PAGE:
Entrepreneurial journalism has emerged as a ‘hot topic’ for 21st century journalism, not just in the industry itself, but also in the academic community. This timely book seeks to make sense of the dramatic transformation of journalism, with a specific focus on what entrepreneurialism means for the world of journalism.
The volume brings together leading international scholars to examine critical topics including the ethics underpinning new funding models such as crowdfunding; best practices in entrepreneurial journalism education; the implications of the emergence of a start-up culture; and differing interpretations of what is understood by the term ‘entrepreneurialism’ in the field of journalism. The collection analyses and discusses the future of journalism from the perspective of entrepreneurial culture drawing on relevant case studies from the United Kingdom, Belgium, France, Spain, Greece, Denmark, Canada, and the United States. This book was originally published as a special issue of Journalism Practice.
Introduction: Understanding where entrepreneurial journalism fits in Kevin Rafter
1. Media Discourse about Entrepreneurial Journalism: Implications for journalistic capital Tim P. Vos and Jane B. Singer
2. Ideology as Resource in Entrepreneurial Journalism: The French online news startup Mediapart Andrea Wagemans, Tamara Witschge, and Mark Deuze
3. Entrepreneurialism or Cooperativism? An exploration of cooperative journalistic enterprises Eugenia Siapera and Lambrini Papadopoulou
4. Accountability and Transparency of Entrepreneurial Journalism: Unresolved ethical issues in crowdfunded journalism projects Colin Porlezza and Sergio Splendore
5. "It’s Like Having a Second Full-Time Job": Crowdfunding, journalism and labour Andrea Hunter
6. Discourses of Enterprise in Hyperlocal Community News in the UK Dave Harte, Jerome Turner, and Andy Williams
7. Freelancing in Flemish News Media and Entrepreneurial Skills as Pivotal Elements in Job Satisfaction: Perspectives of masters or servants? Rozane De Cock and Hedwig de Smaele
8. Towards a Broader Conception of Entrepreneurial Journalism Education: Starting with everyday practice Kirsten Sparre and Helle Meibom Færgemann
9. The Journalists of the Future Meet Entrepreneurial Journalism: Perceptions in the classroom Andreu Casero-Ripollés, Jessica Izquierdo-Castillo, and Hugo Doménech-Fabregat
The journal Journalism Studies was established at the turn of the new millennium by Bob Franklin. It was launched in the context of a burgeoning interest in the scholarly study of journalism and an expansive global community of journalism scholars and researchers. The ambition was to provide a forum for the critical discussion and study of journalism as a subject of intellectual inquiry but also an arena of professional practice. Previously, the study of journalism in the UK and much of Europe was a fairly marginal branch of the larger disciplines of media, communication and cultural studies; only a handful of Universities offered degree programmes in the subject. Journalism Studies has flourished and succeeded in providing the intended public space for discussion of research on key issues within the field, to the point where in 2007 a sister journal, Journalism Practice, was launched to enable an enhanced focus on practice-based issues, as well as foregrounding studies of journalism education, training and professional concerns. Both journals are among the leading ranked journals within the field and publish six issues annually, in electronic and print formats. From the outset, the publication of themed issues has been a commitment for both journals. Their purpose is first, to focus on highly significant or neglected areas of the field; second, to facilitate discussion and analysis of important and topical policy issues; and third, to offer readers an especially high quality and closely focused set of essays, analyses and discussions; or all three.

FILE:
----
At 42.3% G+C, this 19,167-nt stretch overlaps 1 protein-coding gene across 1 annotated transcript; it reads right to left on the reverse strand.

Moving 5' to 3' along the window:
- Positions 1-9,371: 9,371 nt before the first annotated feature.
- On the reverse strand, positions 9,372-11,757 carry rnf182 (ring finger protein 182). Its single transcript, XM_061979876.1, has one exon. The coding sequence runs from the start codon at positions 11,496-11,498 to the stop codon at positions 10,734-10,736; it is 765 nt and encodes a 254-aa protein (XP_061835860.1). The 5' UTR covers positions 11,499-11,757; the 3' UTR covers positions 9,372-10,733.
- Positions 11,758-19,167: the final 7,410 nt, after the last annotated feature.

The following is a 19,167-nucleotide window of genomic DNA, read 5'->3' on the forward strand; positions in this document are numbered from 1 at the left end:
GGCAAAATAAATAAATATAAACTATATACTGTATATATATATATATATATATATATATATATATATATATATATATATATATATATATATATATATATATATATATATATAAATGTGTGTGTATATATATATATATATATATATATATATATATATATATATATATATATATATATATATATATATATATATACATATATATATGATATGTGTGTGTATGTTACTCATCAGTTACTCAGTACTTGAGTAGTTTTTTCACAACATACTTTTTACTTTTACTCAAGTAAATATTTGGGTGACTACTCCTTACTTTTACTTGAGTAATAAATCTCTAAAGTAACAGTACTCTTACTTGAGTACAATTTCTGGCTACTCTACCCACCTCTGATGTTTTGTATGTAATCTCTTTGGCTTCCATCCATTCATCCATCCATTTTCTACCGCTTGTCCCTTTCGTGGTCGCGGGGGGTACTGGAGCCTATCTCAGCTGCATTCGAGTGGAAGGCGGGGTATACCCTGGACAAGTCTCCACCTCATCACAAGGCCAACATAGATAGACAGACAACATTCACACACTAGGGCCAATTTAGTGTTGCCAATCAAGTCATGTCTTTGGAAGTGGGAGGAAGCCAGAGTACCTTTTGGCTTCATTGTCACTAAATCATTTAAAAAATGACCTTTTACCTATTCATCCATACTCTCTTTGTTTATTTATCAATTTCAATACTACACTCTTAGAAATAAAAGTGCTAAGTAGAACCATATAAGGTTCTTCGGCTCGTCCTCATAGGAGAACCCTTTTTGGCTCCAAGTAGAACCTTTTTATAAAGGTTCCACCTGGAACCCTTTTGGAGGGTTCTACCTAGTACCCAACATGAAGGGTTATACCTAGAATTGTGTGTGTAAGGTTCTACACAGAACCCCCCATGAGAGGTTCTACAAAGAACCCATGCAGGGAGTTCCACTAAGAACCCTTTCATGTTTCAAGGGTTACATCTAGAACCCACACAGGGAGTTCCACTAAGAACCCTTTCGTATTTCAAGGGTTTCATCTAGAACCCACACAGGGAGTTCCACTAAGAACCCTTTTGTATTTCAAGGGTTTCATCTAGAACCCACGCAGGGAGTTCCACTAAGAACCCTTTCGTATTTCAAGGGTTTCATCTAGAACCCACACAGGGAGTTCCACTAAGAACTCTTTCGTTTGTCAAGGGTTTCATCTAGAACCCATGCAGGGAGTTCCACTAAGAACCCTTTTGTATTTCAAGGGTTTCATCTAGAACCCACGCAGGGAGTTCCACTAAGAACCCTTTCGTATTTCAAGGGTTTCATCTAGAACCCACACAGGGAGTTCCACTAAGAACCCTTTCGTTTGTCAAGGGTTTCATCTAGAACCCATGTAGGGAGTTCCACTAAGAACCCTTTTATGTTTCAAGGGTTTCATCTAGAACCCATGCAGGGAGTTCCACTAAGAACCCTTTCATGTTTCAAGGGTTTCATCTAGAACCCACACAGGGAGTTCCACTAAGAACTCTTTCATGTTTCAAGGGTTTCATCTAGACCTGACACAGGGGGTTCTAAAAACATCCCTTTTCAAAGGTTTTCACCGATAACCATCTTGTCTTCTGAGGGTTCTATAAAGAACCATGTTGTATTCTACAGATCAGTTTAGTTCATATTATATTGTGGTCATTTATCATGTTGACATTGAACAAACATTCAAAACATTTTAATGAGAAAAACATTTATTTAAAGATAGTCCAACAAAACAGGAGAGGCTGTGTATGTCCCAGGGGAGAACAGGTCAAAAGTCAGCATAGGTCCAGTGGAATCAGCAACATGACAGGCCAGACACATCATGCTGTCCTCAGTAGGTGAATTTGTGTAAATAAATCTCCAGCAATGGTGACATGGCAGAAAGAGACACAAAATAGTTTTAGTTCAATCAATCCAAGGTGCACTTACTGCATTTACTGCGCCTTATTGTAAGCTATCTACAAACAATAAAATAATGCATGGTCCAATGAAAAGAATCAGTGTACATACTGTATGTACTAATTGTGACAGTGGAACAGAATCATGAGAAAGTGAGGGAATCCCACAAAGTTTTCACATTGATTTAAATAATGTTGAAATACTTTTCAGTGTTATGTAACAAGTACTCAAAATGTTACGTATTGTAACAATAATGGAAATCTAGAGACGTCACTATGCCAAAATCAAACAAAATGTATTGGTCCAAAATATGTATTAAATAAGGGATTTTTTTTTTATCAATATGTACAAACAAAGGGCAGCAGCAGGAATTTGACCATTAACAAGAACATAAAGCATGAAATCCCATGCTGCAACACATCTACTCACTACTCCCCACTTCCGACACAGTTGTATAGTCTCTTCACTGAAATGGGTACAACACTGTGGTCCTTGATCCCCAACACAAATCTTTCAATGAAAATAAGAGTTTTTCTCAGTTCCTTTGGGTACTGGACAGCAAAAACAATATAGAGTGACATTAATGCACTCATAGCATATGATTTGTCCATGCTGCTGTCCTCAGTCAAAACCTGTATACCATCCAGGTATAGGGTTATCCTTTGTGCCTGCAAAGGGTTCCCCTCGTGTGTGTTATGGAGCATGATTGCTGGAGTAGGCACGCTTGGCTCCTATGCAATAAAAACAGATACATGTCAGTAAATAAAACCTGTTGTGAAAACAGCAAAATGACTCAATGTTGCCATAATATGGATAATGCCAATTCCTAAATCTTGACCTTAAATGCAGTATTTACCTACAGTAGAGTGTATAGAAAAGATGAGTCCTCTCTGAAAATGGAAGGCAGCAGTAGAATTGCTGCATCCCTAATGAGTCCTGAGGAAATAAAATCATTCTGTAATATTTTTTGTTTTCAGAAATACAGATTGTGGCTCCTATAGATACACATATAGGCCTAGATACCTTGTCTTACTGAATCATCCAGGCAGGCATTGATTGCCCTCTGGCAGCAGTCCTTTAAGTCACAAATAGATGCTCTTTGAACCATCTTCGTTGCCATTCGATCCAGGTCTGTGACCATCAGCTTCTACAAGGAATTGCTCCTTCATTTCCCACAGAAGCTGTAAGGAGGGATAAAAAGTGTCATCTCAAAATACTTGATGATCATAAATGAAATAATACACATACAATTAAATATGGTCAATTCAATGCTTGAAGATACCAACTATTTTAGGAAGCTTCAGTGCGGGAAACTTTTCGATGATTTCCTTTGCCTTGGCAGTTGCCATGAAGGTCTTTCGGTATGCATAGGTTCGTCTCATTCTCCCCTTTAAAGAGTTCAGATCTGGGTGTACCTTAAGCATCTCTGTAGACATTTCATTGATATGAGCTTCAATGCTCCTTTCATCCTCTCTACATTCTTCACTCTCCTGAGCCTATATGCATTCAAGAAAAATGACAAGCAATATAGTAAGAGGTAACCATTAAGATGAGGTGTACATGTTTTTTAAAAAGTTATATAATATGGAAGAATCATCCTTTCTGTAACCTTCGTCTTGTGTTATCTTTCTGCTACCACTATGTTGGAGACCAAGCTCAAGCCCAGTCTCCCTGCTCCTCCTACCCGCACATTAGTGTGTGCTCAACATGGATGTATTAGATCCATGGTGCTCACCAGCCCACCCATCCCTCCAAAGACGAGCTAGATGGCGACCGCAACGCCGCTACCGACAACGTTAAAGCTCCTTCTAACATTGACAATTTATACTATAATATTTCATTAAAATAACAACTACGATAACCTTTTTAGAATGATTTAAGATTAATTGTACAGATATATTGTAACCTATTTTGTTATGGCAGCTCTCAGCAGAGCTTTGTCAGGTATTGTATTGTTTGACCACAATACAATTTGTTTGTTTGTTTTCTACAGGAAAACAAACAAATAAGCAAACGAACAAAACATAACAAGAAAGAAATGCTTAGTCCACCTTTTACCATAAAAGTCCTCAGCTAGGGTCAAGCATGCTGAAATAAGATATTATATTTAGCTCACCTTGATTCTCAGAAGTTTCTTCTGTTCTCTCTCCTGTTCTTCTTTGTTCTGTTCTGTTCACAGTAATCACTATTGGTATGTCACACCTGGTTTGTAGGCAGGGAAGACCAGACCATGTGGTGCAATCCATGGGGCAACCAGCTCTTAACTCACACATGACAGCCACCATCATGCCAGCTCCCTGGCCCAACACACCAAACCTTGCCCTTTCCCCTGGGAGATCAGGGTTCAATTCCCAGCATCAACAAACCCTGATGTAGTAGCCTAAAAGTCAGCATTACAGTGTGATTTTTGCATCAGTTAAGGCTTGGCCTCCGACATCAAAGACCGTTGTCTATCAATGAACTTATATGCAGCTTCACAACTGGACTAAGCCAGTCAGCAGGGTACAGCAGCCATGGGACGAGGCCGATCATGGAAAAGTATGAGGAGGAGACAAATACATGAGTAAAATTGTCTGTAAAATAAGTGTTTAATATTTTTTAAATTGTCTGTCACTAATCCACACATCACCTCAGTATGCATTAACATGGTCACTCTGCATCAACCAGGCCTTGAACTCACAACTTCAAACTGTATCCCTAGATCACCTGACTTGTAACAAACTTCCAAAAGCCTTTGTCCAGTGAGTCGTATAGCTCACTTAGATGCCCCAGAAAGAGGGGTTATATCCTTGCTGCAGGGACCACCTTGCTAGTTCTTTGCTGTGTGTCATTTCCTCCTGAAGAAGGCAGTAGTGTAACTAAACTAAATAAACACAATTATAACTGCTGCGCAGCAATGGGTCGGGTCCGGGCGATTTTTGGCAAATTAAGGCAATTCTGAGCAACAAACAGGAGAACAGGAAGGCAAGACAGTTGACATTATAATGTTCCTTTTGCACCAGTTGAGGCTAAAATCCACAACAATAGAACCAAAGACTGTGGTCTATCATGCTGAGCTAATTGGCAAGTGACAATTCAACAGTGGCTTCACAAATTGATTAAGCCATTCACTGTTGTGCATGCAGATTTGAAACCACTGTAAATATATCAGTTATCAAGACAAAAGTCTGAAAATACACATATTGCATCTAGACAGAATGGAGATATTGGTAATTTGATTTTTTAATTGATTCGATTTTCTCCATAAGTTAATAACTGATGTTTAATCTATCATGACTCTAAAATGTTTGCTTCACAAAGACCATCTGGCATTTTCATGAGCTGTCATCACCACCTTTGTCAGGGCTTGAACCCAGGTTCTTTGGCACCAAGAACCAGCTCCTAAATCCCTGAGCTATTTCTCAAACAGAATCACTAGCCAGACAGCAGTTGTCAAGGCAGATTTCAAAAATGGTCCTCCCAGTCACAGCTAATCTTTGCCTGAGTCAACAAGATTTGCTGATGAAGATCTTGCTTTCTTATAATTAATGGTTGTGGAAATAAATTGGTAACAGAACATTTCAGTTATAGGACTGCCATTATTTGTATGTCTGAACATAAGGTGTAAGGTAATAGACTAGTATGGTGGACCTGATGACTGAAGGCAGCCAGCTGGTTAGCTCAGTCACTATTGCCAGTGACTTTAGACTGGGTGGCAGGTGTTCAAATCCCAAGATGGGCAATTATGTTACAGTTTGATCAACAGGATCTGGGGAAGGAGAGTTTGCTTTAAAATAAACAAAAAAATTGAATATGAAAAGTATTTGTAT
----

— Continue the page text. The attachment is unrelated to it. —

The Journalism Studies: Theory and Practice book series draws on a wide range of these themed issues from both journals and thereby extends the critical and public forum provided by them. The Editor of the journals works closely with guest editors to ensure that the books achieve relevance for readers and the highest standards of research rigour and academic excellence. The series makes a significant contribution to the field of journalism studies by inviting distinguished scholars, academics and journalism practitioners to discuss and debate the central concerns within the field. It also reaches a wider readership of scholars, students and practitioners across the social sciences, humanities and communication arts, encouraging them to engage critically with, but also to interrogate, the specialist scholarly studies of journalism which this series provides.